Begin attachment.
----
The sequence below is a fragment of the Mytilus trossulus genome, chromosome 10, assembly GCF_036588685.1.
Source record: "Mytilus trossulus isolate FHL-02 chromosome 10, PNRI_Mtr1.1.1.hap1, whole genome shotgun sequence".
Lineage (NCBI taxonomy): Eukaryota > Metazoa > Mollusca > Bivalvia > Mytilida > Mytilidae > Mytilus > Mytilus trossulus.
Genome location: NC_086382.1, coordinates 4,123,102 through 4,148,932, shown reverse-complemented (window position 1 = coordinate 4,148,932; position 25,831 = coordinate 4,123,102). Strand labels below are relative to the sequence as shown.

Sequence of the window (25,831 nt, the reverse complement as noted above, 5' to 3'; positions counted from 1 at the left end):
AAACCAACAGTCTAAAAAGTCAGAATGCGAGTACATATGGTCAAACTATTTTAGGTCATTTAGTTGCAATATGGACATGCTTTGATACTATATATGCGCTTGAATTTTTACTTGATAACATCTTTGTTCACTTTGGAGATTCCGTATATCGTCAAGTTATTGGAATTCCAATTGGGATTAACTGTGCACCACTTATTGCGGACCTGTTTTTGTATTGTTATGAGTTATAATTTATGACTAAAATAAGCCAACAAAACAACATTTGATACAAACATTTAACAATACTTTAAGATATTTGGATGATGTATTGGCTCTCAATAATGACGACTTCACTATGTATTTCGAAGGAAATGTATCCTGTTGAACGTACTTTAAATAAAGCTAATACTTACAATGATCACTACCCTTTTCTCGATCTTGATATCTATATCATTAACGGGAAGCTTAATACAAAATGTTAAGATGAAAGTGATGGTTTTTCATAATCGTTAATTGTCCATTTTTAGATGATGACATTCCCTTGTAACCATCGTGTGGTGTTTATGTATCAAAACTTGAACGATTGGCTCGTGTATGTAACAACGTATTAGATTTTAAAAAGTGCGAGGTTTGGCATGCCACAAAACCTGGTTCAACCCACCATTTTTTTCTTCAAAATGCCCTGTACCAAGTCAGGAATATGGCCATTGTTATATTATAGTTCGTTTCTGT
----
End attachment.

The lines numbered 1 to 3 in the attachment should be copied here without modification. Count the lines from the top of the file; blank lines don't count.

The sequence below is a fragment of the Mytilus trossulus genome, chromosome 10, assembly GCF_036588685.1.
Source record: "Mytilus trossulus isolate FHL-02 chromosome 10, PNRI_Mtr1.1.1.hap1, whole genome shotgun sequence".
Lineage (NCBI taxonomy): Eukaryota > Metazoa > Mollusca > Bivalvia > Mytilida > Mytilidae > Mytilus > Mytilus trossulus.